3D in Education – To date we have counted 33 major software producers of stereo 3D educational content, worldwide. Now there are 34. A new arrival to the 3D educational software scene, Smartur3D, turned some heads at the recent ISTE conference and is raising the ante for educational 3D with both their unique educational value proposition and marketing plan.
Smartur3D produces interactive 3D models in elementary and secondary level STEM subjects, with other subjects (i.e. geography) coming in the future. Smartur3D currently offers 150 models in Biology; Chemistry and Physics titles are also planned for release in the coming quarter.
These interactive 3D models can be viewed and manipulated in flexible formats: in high-definition rendered 3D, stereo 3D, or even as an augmented reality overlay. Looking at the navigation menu, I immediately recognized that this content was built on the Unity game engine, offering some familiar commands and features (e.g. explode, disassemble, ‘glassy’ transparent mode, hiding elements and reset). But that’s where the similarity stops and the Smartur3D advantage (educational value proposition) comes into play. More advanced capabilities are offered, richer than what we have seen with the typical ‘exploratory’ nature of most 3D interactives. For example, students can label elements as opposed to the computer doing it; elements can be highlighted; a drawing tool enables annotation of elements; and a customization toolbar allows for personalized navigational choices.
Smartur3D at ISTE 2014
There are other very powerful differentiators as well, features that set Smartur3D apart from the crowd. Some of these attention-getting features include on-the-fly image capture, recording of interactive events for lecture creation or re-showing in a later class. (The teacher can build an animation, annotate it, record what he/she is doing and saying, title it—and then save it for later replay.) Smartur3D also permits overlaying augmented reality images on live video. It is this last capability that I want to spend some time explaining. Only one other company has merged the stereo 3D and the augmented reality worlds effectively —zSpace. Smartur3D is raising the ante by letting the educator take a 3D object from a 3D model and place it in the real world as an augmented reality overlay. It’s quite attention getting. (Think of it as embedding an augmented reality object in a live video feed of your own classroom of students, while they are watching.)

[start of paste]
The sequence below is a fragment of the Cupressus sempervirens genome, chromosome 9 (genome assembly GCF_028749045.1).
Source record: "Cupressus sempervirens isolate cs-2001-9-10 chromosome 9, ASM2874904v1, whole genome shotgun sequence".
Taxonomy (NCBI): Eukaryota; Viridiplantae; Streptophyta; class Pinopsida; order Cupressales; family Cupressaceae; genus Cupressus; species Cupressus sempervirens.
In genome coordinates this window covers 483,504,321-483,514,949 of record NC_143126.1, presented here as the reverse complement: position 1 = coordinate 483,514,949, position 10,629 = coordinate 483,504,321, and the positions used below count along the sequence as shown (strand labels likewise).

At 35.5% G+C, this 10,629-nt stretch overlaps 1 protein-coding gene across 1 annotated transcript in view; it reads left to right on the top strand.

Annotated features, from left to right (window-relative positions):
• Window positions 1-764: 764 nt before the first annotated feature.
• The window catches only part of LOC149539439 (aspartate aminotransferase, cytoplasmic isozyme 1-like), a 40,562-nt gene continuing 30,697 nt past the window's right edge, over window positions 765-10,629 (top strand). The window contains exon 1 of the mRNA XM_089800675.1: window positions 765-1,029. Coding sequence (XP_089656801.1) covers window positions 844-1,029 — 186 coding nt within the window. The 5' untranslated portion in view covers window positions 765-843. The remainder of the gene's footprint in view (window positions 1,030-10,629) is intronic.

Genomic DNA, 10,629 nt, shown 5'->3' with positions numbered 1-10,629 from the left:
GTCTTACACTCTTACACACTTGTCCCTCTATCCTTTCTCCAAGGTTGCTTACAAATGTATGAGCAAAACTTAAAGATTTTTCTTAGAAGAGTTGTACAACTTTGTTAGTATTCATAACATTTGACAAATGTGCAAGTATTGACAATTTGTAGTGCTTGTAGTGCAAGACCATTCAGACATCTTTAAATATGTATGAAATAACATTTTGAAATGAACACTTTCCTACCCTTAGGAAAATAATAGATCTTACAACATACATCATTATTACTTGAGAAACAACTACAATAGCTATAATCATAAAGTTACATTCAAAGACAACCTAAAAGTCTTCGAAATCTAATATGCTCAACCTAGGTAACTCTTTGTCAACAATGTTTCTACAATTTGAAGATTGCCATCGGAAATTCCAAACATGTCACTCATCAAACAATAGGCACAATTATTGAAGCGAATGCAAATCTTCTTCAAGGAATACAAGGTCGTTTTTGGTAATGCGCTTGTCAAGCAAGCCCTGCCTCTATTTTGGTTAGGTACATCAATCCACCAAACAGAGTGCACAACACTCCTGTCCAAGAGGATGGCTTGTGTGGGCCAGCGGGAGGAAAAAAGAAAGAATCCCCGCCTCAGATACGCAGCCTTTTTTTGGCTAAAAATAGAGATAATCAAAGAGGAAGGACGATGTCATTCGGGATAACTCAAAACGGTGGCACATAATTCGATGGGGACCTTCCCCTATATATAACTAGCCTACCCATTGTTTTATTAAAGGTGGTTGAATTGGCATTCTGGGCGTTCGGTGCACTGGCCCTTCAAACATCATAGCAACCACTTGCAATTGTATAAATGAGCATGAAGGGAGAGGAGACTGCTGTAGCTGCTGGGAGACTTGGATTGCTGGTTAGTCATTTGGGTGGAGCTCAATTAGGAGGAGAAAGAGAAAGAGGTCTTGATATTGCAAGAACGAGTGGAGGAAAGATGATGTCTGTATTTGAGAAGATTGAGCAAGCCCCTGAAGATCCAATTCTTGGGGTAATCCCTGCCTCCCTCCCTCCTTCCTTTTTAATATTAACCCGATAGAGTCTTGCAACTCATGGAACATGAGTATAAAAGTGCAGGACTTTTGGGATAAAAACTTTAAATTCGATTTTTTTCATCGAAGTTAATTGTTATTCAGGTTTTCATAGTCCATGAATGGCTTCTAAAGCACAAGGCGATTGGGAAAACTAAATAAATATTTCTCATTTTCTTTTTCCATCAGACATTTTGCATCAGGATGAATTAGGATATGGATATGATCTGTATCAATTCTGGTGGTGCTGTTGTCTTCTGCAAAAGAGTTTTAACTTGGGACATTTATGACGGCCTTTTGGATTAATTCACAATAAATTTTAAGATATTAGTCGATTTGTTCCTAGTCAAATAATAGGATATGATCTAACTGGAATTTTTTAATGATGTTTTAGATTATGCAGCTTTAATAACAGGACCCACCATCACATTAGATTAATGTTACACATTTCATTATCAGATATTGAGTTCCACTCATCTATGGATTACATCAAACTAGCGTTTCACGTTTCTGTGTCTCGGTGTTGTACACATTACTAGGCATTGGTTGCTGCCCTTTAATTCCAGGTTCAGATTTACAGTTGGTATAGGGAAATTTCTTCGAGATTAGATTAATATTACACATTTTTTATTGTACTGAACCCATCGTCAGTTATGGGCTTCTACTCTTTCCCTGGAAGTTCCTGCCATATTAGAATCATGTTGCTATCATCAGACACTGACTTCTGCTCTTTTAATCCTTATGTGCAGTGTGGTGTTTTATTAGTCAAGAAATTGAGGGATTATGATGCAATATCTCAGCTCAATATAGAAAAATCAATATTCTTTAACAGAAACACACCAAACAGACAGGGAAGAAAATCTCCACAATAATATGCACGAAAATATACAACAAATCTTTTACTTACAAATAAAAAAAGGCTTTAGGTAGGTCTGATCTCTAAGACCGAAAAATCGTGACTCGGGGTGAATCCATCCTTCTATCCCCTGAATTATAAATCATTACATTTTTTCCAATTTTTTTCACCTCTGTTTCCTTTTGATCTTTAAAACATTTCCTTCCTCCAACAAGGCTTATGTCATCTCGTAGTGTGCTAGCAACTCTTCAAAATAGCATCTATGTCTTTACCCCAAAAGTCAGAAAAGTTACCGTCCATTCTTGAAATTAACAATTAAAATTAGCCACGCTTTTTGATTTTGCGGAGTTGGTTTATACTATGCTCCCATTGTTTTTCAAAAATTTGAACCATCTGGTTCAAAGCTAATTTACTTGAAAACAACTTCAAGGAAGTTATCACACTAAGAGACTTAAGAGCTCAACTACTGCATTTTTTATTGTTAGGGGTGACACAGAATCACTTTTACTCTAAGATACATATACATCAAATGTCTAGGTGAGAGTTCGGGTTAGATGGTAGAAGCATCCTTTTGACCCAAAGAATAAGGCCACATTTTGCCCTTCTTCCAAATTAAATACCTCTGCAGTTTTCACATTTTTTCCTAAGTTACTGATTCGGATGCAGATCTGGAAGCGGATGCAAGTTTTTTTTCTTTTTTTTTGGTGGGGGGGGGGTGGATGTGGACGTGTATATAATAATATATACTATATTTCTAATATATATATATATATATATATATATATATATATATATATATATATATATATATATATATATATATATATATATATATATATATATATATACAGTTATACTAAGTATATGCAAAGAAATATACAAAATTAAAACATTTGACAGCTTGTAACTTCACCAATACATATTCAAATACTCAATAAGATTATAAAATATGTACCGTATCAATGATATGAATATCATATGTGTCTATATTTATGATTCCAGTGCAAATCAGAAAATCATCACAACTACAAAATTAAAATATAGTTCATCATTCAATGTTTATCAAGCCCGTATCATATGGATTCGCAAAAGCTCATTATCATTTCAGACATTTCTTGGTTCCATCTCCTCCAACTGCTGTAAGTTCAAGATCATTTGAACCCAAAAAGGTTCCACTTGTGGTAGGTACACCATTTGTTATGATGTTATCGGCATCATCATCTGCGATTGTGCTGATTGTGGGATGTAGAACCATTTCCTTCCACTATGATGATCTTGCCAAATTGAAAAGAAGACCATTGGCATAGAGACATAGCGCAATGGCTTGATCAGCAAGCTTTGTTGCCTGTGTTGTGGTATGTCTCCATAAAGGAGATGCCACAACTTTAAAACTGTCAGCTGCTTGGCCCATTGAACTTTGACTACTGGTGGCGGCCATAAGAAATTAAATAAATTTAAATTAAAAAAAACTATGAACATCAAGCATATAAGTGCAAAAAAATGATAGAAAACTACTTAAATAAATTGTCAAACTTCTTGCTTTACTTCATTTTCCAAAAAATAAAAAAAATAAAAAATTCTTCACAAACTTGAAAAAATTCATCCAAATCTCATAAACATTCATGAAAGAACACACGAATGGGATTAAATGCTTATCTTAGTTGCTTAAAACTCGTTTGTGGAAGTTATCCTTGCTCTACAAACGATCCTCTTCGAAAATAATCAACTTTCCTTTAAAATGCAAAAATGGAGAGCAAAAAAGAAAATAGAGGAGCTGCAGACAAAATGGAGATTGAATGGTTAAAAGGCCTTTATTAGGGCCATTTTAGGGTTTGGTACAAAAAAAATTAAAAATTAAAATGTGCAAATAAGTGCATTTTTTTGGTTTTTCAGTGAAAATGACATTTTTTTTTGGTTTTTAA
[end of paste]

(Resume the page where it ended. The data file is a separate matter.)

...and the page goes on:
Another advantage offered by Smartur3D is simplicity and flexibility in installation. These are not small matters, as over-complexity and technical constraints become deal breakers for many schools. Smartur3D can be installed via a CD or network, put on high-end or low-end laptops or computers, and even displayed on projectors, 3D displays, or interactive white boards.
Since cost makes or breaks technology use for schools, Smartur3D is also innovating in this space. “We wanted a price point that even [emerging markets] could afford”, explained Neeraj Jewalkar, CEO of Smartur3D. The price of the entire Smartur3D corpus for an entire school (not just one teacher), regardless of the size of school is $99 per year, per school. “The whole idea is to create something that is affordable”, adds Jewalkar. “And despite the fact that it is already affordable, we are going to give away the first year of Smartur3D for free for a whole year for anyone who signs up”.
With an eye for continuous improvement, Smartur 3D is also developing Android and iOS versions of their software, due to be released in early 2015. That being said, some of the basics still need attention: Smartur3D could benefit from more ancillary materials (teachers want support materials), more content titles, better stereoscopy (I see some image ghosting), and a well-defined training offering. But any way you look at it, Smartur3D is raising the ante in educational 3D. –Len Scrogan